For the energy yield risk, this is tied to the first point. If you have a great panel but terrible EPC, your energy yield will be lower. Some of the players in the market are doing it “cookie cutter” style by integrating different contractors on different pieces of the value chain. When you do that, you improve your cost but you reduce your quality and therefore reduce your yield. At Solar Horizon, we have a different approach given that our business is to maximize and optimize rooftop space by generating the highest yield possible, we provide only high quality offering. We do not go for “mainstream”, quasi-branded products and we offer very high Performance Ratio (PR) guarantees and much higher yield guarantees than the market. By ensuring high quality control, by working with EPCs which we have long-term relationships, then we are able to offer a higher energy yield guarantee.
6. As Singapore is restricted in terms of space and land, how else do you think solar panels can be installed in the city? There are some studies being conducted to ‘hang’ the panels as well as installation on water surfaces such as the pilot test of 10 floating PV systems at Tengeh Reservoir.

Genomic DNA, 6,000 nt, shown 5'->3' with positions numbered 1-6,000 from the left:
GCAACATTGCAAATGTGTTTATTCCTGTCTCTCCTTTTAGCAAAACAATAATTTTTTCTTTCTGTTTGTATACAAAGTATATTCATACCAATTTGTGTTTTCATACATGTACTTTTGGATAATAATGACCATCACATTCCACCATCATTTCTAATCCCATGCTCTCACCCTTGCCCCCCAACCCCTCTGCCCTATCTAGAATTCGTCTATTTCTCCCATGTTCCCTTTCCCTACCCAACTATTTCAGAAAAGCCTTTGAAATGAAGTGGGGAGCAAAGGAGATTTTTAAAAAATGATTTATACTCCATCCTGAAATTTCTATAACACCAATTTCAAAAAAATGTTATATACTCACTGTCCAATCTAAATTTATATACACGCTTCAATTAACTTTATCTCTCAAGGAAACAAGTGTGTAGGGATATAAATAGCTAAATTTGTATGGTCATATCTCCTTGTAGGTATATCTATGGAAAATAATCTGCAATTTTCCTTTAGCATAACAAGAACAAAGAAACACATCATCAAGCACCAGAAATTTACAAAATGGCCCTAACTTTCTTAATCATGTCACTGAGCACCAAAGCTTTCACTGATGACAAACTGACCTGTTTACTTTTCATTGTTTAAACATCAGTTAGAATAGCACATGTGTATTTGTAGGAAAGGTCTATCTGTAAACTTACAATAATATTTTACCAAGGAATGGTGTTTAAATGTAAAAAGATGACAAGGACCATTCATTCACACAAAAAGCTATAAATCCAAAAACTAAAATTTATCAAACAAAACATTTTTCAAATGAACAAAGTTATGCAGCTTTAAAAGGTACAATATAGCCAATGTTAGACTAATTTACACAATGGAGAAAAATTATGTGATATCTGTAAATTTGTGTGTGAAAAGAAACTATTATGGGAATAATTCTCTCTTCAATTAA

There are a few points I’d like to raise. 1) There is actually a lot more rooftop space in Singapore than people imagined. We do have potential of over 1GW of installed capacity. And 2) companies are driven dollars and cents. I find that most companies will not take on solar unless it has an immediate economic benefit. With that in mind, hanging solar panels is not going to be efficient as you’ll only get half of the sunlight yield. In addition, the installation costs will be frightfully expensive and the technology put on the buildings will have much lower efficiency. And lastly 3) floating installation actually makes sense, from a theoretical perspective. However, the cost of installation is at least 50% higher than installing on a rooftop.